To create a routine to get the task done, JHIN practiced recording himself even when inspiration was nowhere to be found. In times of dormancy to moments of silence, these are the slots of time where the artist receives epiphanies for melodies. An unexpected source of creativity for JHIN can be found on his rides to class on the New York subway. “A culture shock that occurred to me was that in public transportation there’s no internet on the train carts. All connections are cut out whenever the train goes underground. That moment of silence, [of] not focusing on anything, allows me to pick up ideas. I’ve been utilizing that time to bring up ideas.”

“If you’re not good at something, don’t even start” is a statement that was forcefully implemented into JHIN’s life. Growing up Korean American, JHIN found it difficult to pursue the arts because of negative conditioning from peers and his parents. Despite the resistance, the young artist dedicated himself to creating a color he always thought was impossible to create. “That’s why my color represents my wholehearted success against what I’ve been told my whole life. You could take it in a literal sense, where you hear my sound and that’s my color,” he explained. “But to me personally, my color is doing the impossible.”

When asked what color he thinks his discography is, JHIN scratched his chin as he searched for an answer. “Gray, maybe? I think gray is kind of cliche, [but] I like gray because there’s 50 million different shades of gray,” he said. “I [also] like green. I think green is a color where, if the context matters so much, it’s a color that can really brighten your day. So I really like green. I totally vibe towards green!”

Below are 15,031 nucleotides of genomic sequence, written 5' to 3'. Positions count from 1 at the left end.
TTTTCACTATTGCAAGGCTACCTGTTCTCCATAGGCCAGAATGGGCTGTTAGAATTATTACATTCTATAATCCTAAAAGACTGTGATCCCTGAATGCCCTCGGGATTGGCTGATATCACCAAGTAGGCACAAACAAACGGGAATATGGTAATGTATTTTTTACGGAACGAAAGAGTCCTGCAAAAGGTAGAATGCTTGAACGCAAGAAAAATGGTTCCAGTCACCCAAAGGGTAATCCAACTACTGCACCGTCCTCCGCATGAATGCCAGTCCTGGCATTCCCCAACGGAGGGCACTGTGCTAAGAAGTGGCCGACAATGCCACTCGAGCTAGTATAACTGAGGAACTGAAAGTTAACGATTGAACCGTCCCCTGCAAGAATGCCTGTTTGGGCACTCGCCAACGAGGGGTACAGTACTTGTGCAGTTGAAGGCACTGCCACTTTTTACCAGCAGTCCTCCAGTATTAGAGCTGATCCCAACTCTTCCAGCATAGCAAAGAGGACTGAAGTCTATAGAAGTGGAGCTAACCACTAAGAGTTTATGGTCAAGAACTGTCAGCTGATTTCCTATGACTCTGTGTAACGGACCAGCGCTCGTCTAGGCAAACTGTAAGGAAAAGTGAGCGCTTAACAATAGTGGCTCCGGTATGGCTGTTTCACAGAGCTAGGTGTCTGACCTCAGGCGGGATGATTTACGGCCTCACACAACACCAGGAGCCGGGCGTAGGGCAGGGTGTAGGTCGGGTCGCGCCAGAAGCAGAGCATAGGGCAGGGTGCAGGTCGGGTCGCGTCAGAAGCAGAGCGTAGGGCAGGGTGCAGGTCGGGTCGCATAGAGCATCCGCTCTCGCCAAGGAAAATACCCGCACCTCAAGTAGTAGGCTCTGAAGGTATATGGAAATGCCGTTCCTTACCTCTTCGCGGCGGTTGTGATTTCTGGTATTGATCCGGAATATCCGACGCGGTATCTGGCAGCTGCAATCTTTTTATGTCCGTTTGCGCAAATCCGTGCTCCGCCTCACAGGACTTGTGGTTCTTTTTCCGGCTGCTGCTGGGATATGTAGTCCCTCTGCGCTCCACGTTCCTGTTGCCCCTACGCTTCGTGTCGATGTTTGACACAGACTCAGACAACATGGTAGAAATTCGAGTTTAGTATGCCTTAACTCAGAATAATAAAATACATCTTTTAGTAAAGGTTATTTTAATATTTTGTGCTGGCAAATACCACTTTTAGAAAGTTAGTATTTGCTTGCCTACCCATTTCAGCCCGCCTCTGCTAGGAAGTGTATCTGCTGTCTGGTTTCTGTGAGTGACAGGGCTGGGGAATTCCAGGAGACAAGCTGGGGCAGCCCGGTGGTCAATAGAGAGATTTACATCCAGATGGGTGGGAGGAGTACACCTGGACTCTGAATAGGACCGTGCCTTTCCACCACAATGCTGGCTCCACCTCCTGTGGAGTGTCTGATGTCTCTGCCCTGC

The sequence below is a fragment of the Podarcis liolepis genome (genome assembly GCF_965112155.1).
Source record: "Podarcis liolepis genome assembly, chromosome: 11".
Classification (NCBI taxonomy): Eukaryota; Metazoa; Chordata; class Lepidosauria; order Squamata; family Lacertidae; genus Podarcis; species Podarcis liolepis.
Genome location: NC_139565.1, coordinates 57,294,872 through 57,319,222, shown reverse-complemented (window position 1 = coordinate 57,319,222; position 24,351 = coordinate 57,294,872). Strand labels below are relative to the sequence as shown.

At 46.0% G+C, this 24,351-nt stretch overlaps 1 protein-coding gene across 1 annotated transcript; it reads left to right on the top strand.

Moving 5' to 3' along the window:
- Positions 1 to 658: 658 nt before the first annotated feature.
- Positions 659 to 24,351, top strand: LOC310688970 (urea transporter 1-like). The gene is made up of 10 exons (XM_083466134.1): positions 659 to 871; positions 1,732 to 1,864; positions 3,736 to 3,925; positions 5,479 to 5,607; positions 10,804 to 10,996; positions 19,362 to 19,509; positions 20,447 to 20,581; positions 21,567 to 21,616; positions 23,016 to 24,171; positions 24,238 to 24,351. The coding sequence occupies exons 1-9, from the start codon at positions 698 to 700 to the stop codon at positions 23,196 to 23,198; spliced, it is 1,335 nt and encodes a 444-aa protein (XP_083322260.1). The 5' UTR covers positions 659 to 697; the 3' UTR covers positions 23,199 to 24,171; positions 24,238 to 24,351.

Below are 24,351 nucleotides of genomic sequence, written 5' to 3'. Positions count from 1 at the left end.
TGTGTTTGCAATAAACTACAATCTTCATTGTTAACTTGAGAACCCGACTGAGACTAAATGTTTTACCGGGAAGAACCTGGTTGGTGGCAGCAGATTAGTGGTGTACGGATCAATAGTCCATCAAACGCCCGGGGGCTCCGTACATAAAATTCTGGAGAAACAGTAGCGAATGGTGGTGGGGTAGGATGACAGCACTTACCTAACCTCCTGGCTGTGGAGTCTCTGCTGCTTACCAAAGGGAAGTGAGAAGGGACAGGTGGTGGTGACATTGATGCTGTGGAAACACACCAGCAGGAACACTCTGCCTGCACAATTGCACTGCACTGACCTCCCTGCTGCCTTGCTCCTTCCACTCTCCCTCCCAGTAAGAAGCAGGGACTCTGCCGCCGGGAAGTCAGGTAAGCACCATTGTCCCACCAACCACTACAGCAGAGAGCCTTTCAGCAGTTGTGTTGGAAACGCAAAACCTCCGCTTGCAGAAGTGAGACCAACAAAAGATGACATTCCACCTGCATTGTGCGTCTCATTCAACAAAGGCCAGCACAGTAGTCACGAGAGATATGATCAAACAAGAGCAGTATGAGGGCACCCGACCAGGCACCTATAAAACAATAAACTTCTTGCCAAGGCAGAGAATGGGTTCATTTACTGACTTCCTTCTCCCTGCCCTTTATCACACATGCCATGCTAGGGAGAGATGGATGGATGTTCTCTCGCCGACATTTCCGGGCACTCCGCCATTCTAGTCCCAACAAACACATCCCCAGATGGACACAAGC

Photo courtesy of JHIN

JHIN Lights Up Our World

Coupled with an artist’s sound is his lyricism – for JHIN, all artists, from those who shine through their unique storytelling to those who write relatable lyrics, are admirable. Through his work, JHIN desires to find a balance in this binary. JHIN elaborated, saying “I don’t want to try to be relatable, but I can’t help but love it when artists say something relatable. [While] I do try to implement that factor, I also want to introduce a new form of relatability within my songwriting, and speak about things that some people are afraid to talk about.”

JHIN gave a small shrug and playful smile before commenting on how little he cares if the public doesn’t favor his lyrics. As long as he’s confident in pen play, he’ll keep attacking where he’s attacking.Receiving numerous messages from fans who show their appreciation towards his lyrics has definitely given JHIN more confidence in his writing, which hints at missing a past friend. “I don’t [directly] say ‘I wish you never left my life or passed away’, but [instead] I hint towards me saying ‘I miss you’. Not in a romantic way, but in a way where I wish death had never taken you. I do want to talk about those types of themes or stories because I feel some artists or songwriters are afraid to talk about that kind of stuff.”


this is our audition to @jypaudition #twice #jypentertainment #jinyoungoppa @bdkim09

♬ What Is Love – joshi

Encapsulating vulnerability within each track, JHIN has proven his ability to capture certain feelings in his discography. JHIN’s first live performance was in November (2023?), when he opened for Jimmy Brown’s concert in New York City. One moment that was not only impactful for the artist, but a memorable event in his musical career, was singing “Blue Butterflies” alongside the 400 audience members Although he’s still developing his people skills and struggles with anxiety when meeting strangers, JHIN professed his utmost gratitude and appreciation for those who support him: After the show, I bumped into people who came and were saying the nicest words ever to me. That was the most lifting experience ever. I just want to make more music [and] that kind of stuff motivates and drives me to do the best that I can do. It’s kind of like their family because they’re giving me a purpose. If I didn’t do this, I’d go insane. I don’t know what I’d do.”